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Posted in Assessment mandates and benefits

Terms, Conditions and Privacy Policy

  1. The information and ideas on this blog are provided as a public service to the web community by Kaplan & Walker LLP (“the Firm”) and do not constitute solicitation or provision of legal advice. Since legal advice must be tailored to the specific circumstances of each case, and laws are frequently changing, nothing on this blog should be used as a substitute for the advice of competent legal counsel.
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  6. The Firm’s attorneys have for many years has been in the business of providing compliance and ethics (“C&E”) related legal services, and that experience will likely inform much of the content of this blog. In developing topics and selecting guest authors for the blog they will also likely draw upon the various relationships they have formed over the years with organizations and individuals in connection with their C&E work. They will follow pertinent FTC guidelines for bloggers and otherwise seek not to let commercial considerations dictate the content of the blog.
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Posted in Terms and Conditions

Welcome to the Compliance Program Assessment Blog

Rebecca Walker and Jeff Kaplan of Kaplan & Walker LLP are pleased to announce the launch of the Compliance Program Assessment Blog (www.complianceprogramassessmentblog.com).

“We have each been conducting compliance and ethics [“C&E”] program assessments since the 1990s and are very happy to have this opportunity to share publicly assessment-related best practices and other practical ideas and information,” Kaplan said. “Although program assessments have long been recognized by both enforcement officials and C&E professionals as essential to promoting and maintaining program efficacy, many companies are just now taking their first steps in this area. We hope that the Blog will be of assistance to them in this rewarding but challenging facet of ensuring good corporate citizenship,” Walker added.

The Blog will address, among other topics:

  1. Assessment mandates and benefits. We will survey and analyze the growing body of legal standards and other official expectations for conducting C&E program assessments, as well as business-related reasons to do so.
  2. Assessment methods. The Blog will review the various tools used in conducting assessments – interviews, documents reviews, surveys, focus groups, benchmarking, etc. – and provide guidance on the when, where, who and how of each. We will also address:
    • The issue of when and how to conduct an assessment under the attorney-client privilege and related matters of confidentiality.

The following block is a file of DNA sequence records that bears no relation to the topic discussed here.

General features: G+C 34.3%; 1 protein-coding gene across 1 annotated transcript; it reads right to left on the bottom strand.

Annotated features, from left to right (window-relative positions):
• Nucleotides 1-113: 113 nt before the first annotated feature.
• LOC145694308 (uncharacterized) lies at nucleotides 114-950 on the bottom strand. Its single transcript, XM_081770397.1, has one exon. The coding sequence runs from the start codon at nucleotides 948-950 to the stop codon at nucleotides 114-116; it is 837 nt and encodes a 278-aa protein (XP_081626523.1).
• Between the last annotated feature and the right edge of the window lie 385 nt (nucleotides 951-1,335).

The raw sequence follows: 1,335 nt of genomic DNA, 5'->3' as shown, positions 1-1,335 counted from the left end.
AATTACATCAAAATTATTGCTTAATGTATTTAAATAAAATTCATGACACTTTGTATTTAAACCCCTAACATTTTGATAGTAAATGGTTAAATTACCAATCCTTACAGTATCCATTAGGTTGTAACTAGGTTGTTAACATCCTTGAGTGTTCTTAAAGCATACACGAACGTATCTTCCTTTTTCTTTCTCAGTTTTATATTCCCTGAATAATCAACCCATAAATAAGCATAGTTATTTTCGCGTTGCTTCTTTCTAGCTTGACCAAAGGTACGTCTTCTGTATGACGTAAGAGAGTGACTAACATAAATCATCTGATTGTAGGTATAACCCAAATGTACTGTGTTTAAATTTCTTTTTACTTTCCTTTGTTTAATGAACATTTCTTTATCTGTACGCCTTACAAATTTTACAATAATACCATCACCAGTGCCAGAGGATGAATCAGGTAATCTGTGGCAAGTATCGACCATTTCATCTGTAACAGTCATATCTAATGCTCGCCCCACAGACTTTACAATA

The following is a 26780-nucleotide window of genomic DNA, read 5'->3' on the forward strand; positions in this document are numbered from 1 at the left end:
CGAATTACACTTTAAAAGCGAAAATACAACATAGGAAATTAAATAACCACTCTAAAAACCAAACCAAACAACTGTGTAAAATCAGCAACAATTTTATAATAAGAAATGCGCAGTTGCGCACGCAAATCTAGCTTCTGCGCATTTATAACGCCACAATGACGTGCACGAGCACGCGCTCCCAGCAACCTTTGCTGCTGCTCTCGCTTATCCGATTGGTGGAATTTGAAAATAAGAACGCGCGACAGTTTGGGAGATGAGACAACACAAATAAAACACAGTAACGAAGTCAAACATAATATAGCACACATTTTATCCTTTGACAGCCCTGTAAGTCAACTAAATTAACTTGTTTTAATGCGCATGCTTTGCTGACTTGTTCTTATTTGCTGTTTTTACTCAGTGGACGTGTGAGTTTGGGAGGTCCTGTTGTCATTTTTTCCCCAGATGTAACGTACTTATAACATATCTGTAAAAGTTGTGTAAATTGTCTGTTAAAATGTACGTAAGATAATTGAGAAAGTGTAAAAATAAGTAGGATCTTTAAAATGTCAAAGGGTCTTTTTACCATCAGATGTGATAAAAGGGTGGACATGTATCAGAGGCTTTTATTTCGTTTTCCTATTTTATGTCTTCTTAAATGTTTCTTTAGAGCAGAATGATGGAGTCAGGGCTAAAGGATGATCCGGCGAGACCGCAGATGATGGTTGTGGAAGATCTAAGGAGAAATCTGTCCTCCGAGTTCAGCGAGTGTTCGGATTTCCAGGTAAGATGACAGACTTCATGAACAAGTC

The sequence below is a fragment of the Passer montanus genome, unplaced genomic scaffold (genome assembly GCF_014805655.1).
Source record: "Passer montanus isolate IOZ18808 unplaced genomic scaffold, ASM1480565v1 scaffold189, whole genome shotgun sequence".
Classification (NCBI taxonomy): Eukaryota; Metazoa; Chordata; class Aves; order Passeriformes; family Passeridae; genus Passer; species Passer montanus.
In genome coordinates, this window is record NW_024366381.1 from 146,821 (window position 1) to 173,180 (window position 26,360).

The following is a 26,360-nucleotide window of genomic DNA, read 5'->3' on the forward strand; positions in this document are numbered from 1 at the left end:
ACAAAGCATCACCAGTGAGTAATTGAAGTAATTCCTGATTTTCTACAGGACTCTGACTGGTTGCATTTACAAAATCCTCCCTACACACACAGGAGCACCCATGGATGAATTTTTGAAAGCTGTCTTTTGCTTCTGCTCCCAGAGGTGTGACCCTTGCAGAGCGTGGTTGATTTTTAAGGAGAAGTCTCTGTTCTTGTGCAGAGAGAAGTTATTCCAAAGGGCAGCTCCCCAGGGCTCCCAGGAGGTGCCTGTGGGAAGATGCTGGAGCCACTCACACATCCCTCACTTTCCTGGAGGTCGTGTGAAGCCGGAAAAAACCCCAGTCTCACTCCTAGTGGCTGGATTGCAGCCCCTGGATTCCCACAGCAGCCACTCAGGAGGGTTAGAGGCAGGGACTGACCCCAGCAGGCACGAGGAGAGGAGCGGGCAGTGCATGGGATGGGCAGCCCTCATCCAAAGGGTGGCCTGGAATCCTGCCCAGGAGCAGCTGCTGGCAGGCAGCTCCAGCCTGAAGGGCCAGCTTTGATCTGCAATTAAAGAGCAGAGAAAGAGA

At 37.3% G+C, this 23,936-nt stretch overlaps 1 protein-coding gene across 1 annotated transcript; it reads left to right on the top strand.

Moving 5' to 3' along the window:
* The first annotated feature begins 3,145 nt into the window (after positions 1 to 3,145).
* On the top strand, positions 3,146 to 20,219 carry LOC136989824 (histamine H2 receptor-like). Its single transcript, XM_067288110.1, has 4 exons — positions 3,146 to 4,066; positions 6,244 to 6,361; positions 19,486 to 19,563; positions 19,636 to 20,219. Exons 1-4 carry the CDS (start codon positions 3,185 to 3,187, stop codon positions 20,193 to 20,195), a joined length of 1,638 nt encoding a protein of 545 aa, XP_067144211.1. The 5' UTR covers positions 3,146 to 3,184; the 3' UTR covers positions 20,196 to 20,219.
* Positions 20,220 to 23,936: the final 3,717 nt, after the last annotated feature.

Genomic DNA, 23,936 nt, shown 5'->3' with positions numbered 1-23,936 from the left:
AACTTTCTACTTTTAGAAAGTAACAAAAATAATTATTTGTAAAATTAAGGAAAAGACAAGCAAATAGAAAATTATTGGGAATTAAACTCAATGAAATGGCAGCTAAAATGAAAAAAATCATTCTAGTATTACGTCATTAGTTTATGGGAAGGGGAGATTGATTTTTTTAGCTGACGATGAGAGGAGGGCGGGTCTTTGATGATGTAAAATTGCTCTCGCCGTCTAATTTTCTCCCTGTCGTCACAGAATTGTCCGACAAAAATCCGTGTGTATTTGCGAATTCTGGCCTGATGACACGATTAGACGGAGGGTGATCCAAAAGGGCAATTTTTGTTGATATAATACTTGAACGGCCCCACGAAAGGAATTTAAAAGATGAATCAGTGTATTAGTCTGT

• Questions concerning the size and scope of assessments.
    • What to know and to look out for in formulating findings and recommendations, and in drafting and disseminating an assessment report.
    • How frequently companies should assess their programs.
    • The interplay between program and risk assessments.
    • The role of the board of directors and of senior management in assessments.
    • The use of maturity models and other frameworks in assessments.
  3. Program elements. For each of the major elements and sub-elements of a C&E program – program management and oversight, policies, procedures, training, auditing, helplines, incentives, etc. – we will consider what to look for both in terms of efficacy and opportunities for improvement.
  4. Program attributes. We will explore criteria for use in assessing key characteristics of an effective C&E program that “cut across” individual program elements, such as independence and sufficiency of resources.
  5. Culture. The Blog will discuss the various hallmarks of an ethical organizational culture, and how they can be effectively measured – perhaps the most challenging of all aspects of conducting a program assessment.
  6. Social science research findings and survey data. Increasingly, assessments are expected to have scientific or quantitative dimensions, and the Blog will discuss approaches to meeting those expectations, such as through the use of publicly available survey data and by adapting “behavioral ethics” ideas and information to the compliance program setting.

Our plan is to spend the next few months building the site out with foundational posts. After that, we will encourage other practitioners to submit guest posts (although we will not accept advertising). We may also conduct interviews for the Blog.

We hope that you find the Compliance Program Assessment Blog useful and – in the spirit of its subject matter – that you will let us know how we can continuously improve.

Posted in Welcome

 
  • Assessment mandates and benefits
  • Methodologies
  • Risk assessment
  • Program structure
  • Standards and procedures
  • Training and communications
  • Auditing, monitoring and other “checking”
  • Reporting procedures, including helplines
  • Investigations
  • Discipline and other remedial measures
  • Personnel measures
  • Culture
  • Guest Posts